Although the AFP is reporting that the noon deadline set by Fiji’s military commander for the government to agree to his demands or face a coup has passed quietly, there is still an agreement amongst Fiji experts that a coup will happen at some stage. Fiji sources have told Crikey that Chief of the Fijian Defence Force Commodore Frank Bainimarama has extended the deadline until Monday.

Peter Thomson, who spent fifteen years in the Fiji government service and was permanent secretary to the Fiji Governor General in 1987, told Crikey that he was experiencing a strong sense of deja vu this morning — Thomson was jailed in 1987 after the second coup for his part in standing up against the military takeover. 

“This coup, if it happens, is very different from the past three coups,” Thomson told Crikey. “For one reason in particular — the previous coups were about consolidating indigenous Fijian interests whereas this coup pits an indigenous Fijian army against a predominantly indigenous Fiji government. For the first time, the non indigenes are, in a sense, bystanders.”

“Having said that, the non indigenes also have much to lose from the current instability because the Fiji economy will inevitably take a dive and Fiji’s political health and national ethos will once again suffer.”

Prime Minister Laisenia Qarase has appealed to the military chief not to act outside the law and topple the democratically-elected government and on Thursday, the government agreed to several of Commodore Bainimarama’s demands, including suspending three controversial pieces of legislation. But the military chief says his demands are non-negotiable and the government has not gone far enough.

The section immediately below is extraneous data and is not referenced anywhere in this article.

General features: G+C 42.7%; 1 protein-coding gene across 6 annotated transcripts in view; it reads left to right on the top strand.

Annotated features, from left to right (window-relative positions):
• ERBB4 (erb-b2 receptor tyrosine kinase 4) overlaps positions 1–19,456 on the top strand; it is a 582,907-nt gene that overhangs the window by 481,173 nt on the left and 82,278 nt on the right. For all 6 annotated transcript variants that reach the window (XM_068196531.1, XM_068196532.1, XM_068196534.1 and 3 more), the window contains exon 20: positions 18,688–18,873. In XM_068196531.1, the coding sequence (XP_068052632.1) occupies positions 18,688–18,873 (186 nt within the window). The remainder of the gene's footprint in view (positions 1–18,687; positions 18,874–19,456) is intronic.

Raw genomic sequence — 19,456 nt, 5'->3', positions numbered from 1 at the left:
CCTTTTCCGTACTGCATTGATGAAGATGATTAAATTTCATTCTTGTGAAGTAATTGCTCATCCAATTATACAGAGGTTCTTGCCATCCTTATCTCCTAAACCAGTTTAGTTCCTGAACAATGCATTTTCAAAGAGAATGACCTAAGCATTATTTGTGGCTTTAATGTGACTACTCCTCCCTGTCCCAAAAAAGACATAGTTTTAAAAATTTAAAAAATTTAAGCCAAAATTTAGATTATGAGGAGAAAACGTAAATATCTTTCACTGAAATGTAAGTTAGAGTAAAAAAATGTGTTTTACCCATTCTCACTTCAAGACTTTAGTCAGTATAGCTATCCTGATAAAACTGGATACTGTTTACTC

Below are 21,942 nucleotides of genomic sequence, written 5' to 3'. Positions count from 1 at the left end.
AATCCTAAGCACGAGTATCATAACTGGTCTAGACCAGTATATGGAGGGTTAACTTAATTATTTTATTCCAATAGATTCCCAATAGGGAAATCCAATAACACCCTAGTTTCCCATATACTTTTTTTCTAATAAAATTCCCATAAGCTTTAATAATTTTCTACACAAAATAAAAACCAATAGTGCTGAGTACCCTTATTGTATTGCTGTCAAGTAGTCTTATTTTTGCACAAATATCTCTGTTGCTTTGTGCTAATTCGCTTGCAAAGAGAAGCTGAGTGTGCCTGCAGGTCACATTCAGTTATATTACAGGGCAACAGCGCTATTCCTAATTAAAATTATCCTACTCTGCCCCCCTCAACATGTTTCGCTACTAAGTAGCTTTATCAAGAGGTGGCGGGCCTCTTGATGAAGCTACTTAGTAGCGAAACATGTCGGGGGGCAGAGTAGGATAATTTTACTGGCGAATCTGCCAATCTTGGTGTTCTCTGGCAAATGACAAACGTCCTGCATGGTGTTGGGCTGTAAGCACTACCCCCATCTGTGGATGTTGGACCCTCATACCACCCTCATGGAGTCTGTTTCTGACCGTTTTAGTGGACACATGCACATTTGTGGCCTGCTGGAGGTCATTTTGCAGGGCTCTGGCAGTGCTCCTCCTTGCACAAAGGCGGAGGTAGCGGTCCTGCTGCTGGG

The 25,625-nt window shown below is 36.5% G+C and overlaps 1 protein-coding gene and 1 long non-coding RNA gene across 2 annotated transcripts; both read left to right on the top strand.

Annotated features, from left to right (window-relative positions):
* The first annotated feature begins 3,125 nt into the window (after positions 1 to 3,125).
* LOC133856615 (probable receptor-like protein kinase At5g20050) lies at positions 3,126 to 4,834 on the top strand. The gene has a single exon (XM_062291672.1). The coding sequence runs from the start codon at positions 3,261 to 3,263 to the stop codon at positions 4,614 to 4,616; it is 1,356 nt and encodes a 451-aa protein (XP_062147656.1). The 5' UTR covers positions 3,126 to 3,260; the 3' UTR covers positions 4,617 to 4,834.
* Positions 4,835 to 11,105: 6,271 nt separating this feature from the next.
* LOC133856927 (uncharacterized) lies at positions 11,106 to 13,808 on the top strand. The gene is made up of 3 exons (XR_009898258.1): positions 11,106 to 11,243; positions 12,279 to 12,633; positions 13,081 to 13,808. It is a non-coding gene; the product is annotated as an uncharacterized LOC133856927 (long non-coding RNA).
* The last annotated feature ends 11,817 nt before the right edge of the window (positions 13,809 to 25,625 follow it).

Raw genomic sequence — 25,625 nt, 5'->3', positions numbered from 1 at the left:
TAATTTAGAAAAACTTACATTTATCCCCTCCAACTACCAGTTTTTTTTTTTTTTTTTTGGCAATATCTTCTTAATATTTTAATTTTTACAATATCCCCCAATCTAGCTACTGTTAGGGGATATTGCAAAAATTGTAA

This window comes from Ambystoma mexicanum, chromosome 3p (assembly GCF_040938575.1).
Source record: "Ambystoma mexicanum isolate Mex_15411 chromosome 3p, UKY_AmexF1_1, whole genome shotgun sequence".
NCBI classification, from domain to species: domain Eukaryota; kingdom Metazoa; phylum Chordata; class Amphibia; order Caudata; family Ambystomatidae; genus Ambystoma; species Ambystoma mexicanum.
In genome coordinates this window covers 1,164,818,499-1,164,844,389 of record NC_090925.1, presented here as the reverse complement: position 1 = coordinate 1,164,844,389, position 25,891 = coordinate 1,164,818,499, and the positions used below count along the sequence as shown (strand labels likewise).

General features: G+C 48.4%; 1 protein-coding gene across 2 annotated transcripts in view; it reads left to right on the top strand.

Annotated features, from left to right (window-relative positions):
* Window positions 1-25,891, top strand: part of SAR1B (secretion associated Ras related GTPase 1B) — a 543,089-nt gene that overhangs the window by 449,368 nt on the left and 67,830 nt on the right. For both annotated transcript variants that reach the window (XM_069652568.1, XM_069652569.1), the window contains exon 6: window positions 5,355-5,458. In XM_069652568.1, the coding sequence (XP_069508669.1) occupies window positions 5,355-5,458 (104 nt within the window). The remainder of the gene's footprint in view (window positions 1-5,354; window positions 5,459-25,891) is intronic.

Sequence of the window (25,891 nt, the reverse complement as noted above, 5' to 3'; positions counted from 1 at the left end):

Thomson told Crikey, “talk of Australian intervention is foolhardy. The Fijian military is a highly trained, professional force,” says Thomson. “Even talking about Australian intervention, which I don’t consider a reality, is counterproductive because it gives the Fiji military a nationalistic excuse to mobilise.” 

Meanwhile, Fiji’s police commissioner Andrew Hughes says he is still Fiji’s police commissioner despite returning to Australia for his own safety. “It’s very regrettable that the police commissioner, who has had a sterling reputation in Fiji up to this point, has chosen this moment to go on leave,” Thomson told Crikey. 

“The presence of people like Commissioner Hughes and the RAMSI force in the Solomons is of particular importance on the ground at times of crisis.”

“Many Fiji analysts feel that this coup, if it happens, signifies that the army sees for itself a permanent place in the body politic of Fiji in the manner of such countries as Thailand and Pakistan,” says Thomson. “Regrettable as this may be for democrats around the world, we may have to learn to live with that reality unless the Fiji military itself chooses to back away from that position.”

And as the coup deadline passes quietly in Fiji, a meeting between Pacific Islands foreign ministers has kicked off in Sydney. Foreign Minister Alexander Downer has just come out of discussions with Fiji’s Foreign Minister Kaliopate Tavola and Crikey understands that Fiji’s request is to not be subject to Australian military intervention or RAMSI-style intervention, but to be provided with support so that proper discussions can be held in order to reach some solution to the problem.

Peter Fray

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